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Why is snoring a problem?

Snoring sometimes can be the only sign of a more serious problem. People who snore should be evaluated to be certain that other problems such as sleep apnea, other sleeping problems, or other sleep related breathing problems are not present.

If the snorer sleeps and breathes normally, then snoring is only a problem for the snorer's bed partner or family members. In fact, snoring often disrupts the sleep of family members and partners more than it affects the snorer. Frequently, partners of snorers report leaving the bedroom (or making the snorer leave the bedroom) many nights per week. Snoring may not be a medical problem, but it can become a significant social problem for the snorer and sleep problem for the bed partner.

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See what others are saying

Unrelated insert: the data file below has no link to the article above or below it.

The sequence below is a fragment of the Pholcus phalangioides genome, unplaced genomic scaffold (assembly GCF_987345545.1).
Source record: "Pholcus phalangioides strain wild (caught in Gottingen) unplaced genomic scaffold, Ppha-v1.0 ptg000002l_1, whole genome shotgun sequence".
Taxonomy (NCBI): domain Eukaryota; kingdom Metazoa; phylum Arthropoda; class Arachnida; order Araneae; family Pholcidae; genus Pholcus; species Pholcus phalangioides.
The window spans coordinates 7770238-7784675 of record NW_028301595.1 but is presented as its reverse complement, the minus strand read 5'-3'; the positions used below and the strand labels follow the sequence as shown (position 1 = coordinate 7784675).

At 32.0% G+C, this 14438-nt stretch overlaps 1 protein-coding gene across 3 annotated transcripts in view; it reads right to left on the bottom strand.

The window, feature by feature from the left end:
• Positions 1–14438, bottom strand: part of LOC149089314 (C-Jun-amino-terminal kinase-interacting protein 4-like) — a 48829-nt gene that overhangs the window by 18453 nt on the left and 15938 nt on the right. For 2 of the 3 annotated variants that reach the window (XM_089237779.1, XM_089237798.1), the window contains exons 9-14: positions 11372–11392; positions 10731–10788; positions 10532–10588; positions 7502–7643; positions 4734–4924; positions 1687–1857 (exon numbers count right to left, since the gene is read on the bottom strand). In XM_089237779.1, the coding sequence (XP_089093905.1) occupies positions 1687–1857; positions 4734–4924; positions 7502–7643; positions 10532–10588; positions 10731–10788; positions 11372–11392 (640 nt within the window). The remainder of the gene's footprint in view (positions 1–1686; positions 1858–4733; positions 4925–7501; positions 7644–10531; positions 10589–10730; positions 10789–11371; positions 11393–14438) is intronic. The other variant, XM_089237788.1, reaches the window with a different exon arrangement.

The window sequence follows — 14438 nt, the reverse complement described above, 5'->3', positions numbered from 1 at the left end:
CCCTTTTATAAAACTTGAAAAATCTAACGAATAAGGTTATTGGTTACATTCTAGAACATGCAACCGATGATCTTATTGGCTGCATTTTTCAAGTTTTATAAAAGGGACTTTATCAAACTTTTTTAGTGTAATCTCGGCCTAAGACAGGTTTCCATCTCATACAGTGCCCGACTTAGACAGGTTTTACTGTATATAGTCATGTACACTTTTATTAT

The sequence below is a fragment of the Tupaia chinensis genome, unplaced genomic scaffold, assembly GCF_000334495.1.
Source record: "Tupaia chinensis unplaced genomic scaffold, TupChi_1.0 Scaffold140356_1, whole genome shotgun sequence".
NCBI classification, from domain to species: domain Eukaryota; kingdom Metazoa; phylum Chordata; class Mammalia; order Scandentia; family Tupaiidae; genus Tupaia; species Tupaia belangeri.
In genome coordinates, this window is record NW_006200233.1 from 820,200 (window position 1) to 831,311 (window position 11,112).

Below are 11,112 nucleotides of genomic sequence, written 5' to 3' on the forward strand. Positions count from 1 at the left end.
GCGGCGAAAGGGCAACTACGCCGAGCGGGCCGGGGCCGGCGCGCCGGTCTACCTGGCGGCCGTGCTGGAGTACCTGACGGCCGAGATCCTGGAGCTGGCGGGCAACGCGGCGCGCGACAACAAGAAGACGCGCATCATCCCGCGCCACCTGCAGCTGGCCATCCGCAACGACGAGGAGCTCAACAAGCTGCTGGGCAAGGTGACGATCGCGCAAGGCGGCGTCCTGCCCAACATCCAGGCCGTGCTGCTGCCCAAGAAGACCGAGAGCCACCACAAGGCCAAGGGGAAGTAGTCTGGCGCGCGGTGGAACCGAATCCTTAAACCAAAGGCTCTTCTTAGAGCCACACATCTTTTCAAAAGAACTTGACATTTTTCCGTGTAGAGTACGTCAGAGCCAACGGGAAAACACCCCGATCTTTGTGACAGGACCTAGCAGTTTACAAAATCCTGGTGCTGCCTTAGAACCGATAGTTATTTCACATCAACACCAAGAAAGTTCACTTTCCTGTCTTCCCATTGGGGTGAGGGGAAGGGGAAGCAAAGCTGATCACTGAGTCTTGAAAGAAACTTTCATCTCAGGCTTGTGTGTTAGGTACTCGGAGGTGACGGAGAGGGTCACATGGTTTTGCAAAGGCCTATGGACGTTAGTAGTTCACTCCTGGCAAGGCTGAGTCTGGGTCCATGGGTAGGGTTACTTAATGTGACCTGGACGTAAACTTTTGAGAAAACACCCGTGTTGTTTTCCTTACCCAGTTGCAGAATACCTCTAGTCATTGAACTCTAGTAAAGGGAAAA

Comment from: Fed Up, 55-64 Male (Caregiver) Published: January 03

My husband has been snoring for about the past 5 years. He snores with his mouth clamped shut (i.e. through his nose) and is so loud he can be heard from across the hallway with two bedroom doors closed. It drives me crazy, if we have visitors then I have to sleep (not!) in the same room as him, or if we go away, so I do not get any sleep at all. I have tried various anti-snore devices but nothing has worked, and even with me wearing ear plugs I can still hear him; his doctor just thinks it is a joke. It is no joke for me and I have had enough.

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Comment from: Tsk, 35-44 Female (Caregiver) Published: September 28

I am related to the person who snores. I would like to know in detail the problems associated with not taking medical advice for snoring. I am worried as the patient has been neglecting the problem for the past so many years. The present age of the patient is 36 years.

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